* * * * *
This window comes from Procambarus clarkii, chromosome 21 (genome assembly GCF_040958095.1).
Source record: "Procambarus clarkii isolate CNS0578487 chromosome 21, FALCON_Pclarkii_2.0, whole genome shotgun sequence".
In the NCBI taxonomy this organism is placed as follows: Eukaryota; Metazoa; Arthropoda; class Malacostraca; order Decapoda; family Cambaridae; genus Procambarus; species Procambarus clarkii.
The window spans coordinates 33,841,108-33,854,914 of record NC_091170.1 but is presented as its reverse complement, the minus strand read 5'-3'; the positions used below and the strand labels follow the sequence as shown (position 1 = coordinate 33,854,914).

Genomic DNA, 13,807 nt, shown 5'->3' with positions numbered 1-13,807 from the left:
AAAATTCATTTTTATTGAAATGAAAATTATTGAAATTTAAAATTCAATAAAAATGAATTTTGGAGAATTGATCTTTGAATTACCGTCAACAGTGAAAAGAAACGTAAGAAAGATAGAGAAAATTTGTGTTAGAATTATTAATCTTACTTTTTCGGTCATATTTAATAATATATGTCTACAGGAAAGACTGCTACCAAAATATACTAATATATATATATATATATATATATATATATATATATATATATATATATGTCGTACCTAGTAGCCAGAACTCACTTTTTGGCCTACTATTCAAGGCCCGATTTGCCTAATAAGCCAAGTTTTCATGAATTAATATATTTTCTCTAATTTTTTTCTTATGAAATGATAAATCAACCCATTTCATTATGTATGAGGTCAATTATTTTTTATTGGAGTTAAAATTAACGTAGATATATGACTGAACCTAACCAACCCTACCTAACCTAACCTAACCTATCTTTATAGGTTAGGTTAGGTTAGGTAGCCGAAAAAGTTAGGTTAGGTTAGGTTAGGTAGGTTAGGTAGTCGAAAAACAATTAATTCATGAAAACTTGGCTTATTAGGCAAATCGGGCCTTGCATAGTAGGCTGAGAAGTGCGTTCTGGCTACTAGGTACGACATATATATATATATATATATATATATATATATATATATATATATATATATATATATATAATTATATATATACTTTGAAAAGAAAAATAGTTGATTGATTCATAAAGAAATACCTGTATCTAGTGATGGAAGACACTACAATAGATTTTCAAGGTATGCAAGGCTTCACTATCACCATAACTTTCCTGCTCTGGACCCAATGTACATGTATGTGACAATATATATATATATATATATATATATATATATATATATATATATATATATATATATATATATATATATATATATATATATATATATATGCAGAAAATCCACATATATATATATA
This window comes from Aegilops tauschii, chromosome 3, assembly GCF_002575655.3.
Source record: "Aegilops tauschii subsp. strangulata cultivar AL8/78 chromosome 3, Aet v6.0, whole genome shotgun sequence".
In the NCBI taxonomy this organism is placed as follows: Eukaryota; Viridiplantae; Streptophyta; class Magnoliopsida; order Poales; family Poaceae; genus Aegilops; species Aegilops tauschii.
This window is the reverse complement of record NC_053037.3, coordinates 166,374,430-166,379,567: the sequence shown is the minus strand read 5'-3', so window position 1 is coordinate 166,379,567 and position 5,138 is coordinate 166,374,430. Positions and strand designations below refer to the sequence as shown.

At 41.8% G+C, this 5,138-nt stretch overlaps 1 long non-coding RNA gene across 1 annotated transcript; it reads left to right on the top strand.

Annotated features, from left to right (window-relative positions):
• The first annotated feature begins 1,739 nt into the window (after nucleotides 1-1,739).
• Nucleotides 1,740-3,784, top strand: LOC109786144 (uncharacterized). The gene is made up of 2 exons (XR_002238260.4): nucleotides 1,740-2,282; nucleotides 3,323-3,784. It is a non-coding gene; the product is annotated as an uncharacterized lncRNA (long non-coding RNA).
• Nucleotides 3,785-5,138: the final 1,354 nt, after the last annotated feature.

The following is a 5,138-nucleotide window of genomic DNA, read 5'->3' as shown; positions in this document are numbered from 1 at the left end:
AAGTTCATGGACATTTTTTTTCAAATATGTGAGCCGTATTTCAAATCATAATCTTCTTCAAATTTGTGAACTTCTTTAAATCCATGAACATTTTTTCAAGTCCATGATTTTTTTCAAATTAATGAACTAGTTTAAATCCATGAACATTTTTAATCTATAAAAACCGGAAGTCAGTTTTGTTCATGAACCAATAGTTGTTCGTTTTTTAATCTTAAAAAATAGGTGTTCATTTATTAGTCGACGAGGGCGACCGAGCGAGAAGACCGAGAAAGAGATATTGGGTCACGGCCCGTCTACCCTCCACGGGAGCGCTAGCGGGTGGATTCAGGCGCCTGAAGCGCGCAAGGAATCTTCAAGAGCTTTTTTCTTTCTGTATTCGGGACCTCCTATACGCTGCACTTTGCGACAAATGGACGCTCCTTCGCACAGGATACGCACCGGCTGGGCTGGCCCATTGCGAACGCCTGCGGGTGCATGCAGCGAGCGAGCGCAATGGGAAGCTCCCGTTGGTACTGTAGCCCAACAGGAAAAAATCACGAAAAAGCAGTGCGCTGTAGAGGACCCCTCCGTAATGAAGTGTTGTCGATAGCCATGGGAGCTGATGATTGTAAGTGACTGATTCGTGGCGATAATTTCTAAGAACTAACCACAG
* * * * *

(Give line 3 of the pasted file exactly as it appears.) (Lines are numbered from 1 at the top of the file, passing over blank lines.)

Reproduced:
In the NCBI taxonomy this organism is placed as follows: Eukaryota; Metazoa; Arthropoda; class Malacostraca; order Decapoda; family Cambaridae; genus Procambarus; species Procambarus clarkii.